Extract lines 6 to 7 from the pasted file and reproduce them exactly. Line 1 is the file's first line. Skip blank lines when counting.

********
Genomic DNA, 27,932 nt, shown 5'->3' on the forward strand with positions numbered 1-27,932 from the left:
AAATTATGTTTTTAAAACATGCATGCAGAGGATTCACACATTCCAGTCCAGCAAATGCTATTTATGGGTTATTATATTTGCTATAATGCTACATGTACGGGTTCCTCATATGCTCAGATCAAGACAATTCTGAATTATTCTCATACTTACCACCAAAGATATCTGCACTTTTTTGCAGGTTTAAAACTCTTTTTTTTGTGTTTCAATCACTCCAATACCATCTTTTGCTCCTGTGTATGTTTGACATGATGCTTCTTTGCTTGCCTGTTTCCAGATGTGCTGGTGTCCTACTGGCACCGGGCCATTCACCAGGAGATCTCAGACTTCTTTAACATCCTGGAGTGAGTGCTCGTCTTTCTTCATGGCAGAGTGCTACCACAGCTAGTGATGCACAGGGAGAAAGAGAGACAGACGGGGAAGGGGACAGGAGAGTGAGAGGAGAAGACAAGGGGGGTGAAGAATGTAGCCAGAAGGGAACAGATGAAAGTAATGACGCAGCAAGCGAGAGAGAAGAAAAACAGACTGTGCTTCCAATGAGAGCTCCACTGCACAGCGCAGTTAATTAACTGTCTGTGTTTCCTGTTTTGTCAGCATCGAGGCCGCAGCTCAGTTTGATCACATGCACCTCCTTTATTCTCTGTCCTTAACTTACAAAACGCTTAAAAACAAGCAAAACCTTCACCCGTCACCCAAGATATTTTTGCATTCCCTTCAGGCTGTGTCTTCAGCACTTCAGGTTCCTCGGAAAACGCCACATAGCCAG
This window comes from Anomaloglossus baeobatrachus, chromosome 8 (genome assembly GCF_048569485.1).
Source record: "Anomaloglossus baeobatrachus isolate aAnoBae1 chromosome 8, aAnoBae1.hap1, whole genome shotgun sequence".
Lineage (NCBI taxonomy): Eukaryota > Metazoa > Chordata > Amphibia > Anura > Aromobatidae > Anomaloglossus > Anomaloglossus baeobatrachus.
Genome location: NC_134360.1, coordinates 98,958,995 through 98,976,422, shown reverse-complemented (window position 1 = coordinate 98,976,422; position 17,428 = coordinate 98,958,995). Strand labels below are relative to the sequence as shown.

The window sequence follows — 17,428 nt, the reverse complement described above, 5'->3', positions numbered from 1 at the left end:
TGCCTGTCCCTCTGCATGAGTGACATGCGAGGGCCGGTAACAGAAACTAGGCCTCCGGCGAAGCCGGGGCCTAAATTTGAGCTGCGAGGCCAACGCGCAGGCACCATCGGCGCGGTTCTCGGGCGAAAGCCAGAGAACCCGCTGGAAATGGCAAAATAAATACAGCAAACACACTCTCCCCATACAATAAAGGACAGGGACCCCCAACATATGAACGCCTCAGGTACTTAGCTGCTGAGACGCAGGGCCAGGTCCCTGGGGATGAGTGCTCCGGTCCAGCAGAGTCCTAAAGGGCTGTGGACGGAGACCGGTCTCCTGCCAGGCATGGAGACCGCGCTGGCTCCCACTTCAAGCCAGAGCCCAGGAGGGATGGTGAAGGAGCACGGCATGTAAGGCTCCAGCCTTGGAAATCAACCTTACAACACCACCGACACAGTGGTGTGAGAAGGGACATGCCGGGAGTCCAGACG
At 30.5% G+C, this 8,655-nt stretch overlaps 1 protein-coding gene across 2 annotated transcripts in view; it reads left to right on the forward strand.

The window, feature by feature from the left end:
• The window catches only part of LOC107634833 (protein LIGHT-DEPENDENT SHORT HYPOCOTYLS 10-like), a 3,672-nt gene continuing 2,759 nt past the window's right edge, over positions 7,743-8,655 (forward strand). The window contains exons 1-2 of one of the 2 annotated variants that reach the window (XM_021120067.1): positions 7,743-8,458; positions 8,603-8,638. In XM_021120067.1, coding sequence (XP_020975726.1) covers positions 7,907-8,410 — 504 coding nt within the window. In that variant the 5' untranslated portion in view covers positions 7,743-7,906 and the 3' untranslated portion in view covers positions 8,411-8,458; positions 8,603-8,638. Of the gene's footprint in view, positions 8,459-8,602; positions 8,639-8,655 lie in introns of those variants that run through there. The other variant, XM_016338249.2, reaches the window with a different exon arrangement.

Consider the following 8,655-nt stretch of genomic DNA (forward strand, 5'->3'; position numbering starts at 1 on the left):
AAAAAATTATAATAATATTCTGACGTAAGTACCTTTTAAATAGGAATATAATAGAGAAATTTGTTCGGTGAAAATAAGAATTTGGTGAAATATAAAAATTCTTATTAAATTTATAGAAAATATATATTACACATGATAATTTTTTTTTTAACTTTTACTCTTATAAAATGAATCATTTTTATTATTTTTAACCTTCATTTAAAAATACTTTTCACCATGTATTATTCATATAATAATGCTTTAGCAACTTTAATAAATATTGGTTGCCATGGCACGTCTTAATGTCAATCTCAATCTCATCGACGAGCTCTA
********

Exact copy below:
Genome location: NC_134360.1, coordinates 98,958,995 through 98,976,422, shown reverse-complemented (window position 1 = coordinate 98,976,422; position 17,428 = coordinate 98,958,995). Strand labels below are relative to the sequence as shown.

The window sequence follows — 17,428 nt, the reverse complement described above, 5'->3', positions numbered from 1 at the left end: